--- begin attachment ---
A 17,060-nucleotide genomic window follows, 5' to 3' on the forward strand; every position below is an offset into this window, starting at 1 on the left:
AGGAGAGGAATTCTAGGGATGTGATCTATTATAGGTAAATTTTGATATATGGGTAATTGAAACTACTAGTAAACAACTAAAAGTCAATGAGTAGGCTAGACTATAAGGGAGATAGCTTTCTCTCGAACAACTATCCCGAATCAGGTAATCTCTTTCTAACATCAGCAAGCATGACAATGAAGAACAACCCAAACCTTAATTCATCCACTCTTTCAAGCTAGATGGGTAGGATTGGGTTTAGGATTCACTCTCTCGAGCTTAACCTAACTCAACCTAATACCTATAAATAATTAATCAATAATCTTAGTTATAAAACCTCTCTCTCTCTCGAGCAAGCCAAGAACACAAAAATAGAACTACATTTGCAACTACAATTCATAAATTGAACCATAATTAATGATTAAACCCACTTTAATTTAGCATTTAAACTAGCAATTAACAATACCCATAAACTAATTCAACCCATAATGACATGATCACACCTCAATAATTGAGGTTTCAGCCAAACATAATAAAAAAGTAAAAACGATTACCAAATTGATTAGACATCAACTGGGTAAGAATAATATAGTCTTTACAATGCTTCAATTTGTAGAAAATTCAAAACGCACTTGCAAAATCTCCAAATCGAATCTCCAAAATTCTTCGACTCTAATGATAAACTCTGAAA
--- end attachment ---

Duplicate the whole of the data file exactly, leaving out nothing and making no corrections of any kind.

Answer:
A 17,060-nucleotide genomic window follows, 5' to 3' on the forward strand; every position below is an offset into this window, starting at 1 on the left:
AGGAGAGGAATTCTAGGGATGTGATCTATTATAGGTAAATTTTGATATATGGGTAATTGAAACTACTAGTAAACAACTAAAAGTCAATGAGTAGGCTAGACTATAAGGGAGATAGCTTTCTCTCGAACAACTATCCCGAATCAGGTAATCTCTTTCTAACATCAGCAAGCATGACAATGAAGAACAACCCAAACCTTAATTCATCCACTCTTTCAAGCTAGATGGGTAGGATTGGGTTTAGGATTCACTCTCTCGAGCTTAACCTAACTCAACCTAATACCTATAAATAATTAATCAATAATCTTAGTTATAAAACCTCTCTCTCTCTCGAGCAAGCCAAGAACACAAAAATAGAACTACATTTGCAACTACAATTCATAAATTGAACCATAATTAATGATTAAACCCACTTTAATTTAGCATTTAAACTAGCAATTAACAATACCCATAAACTAATTCAACCCATAATGACATGATCACACCTCAATAATTGAGGTTTCAGCCAAACATAATAAAAAAGTAAAAACGATTACCAAATTGATTAGACATCAACTGGGTAAGAATAATATAGTCTTTACAATGCTTCAATTTGTAGAAAATTCAAAACGCACTTGCAAAATCTCCAAATCGAATCTCCAAAATTCTTCGACTCTAATGATAAACTCTGAAA